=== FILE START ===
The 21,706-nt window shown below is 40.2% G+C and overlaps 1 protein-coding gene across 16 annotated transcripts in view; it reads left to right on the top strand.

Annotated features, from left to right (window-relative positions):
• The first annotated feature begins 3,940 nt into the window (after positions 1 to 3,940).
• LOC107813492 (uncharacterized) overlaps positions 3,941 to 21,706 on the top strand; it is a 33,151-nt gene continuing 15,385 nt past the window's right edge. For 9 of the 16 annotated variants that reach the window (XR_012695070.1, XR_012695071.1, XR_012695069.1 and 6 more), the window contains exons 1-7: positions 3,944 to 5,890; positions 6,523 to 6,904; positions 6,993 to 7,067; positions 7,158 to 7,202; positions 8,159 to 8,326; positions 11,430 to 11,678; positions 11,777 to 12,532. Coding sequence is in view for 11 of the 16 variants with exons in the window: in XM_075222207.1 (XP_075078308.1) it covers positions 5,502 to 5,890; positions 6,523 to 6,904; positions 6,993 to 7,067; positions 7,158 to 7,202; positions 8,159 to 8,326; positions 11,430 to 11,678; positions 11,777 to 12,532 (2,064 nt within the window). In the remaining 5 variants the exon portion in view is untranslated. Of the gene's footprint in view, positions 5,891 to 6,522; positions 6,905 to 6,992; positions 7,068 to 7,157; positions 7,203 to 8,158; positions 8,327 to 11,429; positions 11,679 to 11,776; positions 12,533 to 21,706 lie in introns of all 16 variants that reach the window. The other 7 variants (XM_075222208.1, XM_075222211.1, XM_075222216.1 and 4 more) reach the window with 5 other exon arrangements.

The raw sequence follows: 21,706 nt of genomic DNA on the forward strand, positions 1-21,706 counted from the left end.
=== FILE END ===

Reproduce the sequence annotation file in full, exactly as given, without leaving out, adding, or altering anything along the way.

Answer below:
The 21,706-nt window shown below is 40.2% G+C and overlaps 1 protein-coding gene across 16 annotated transcripts in view; it reads left to right on the top strand.

Annotated features, from left to right (window-relative positions):
• The first annotated feature begins 3,940 nt into the window (after positions 1 to 3,940).
• LOC107813492 (uncharacterized) overlaps positions 3,941 to 21,706 on the top strand; it is a 33,151-nt gene continuing 15,385 nt past the window's right edge. For 9 of the 16 annotated variants that reach the window (XR_012695070.1, XR_012695071.1, XR_012695069.1 and 6 more), the window contains exons 1-7: positions 3,944 to 5,890; positions 6,523 to 6,904; positions 6,993 to 7,067; positions 7,158 to 7,202; positions 8,159 to 8,326; positions 11,430 to 11,678; positions 11,777 to 12,532. Coding sequence is in view for 11 of the 16 variants with exons in the window: in XM_075222207.1 (XP_075078308.1) it covers positions 5,502 to 5,890; positions 6,523 to 6,904; positions 6,993 to 7,067; positions 7,158 to 7,202; positions 8,159 to 8,326; positions 11,430 to 11,678; positions 11,777 to 12,532 (2,064 nt within the window). In the remaining 5 variants the exon portion in view is untranslated. Of the gene's footprint in view, positions 5,891 to 6,522; positions 6,905 to 6,992; positions 7,068 to 7,157; positions 7,203 to 8,158; positions 8,327 to 11,429; positions 11,679 to 11,776; positions 12,533 to 21,706 lie in introns of all 16 variants that reach the window. The other 7 variants (XM_075222208.1, XM_075222211.1, XM_075222216.1 and 4 more) reach the window with 5 other exon arrangements.

The raw sequence follows: 21,706 nt of genomic DNA on the forward strand, positions 1-21,706 counted from the left end.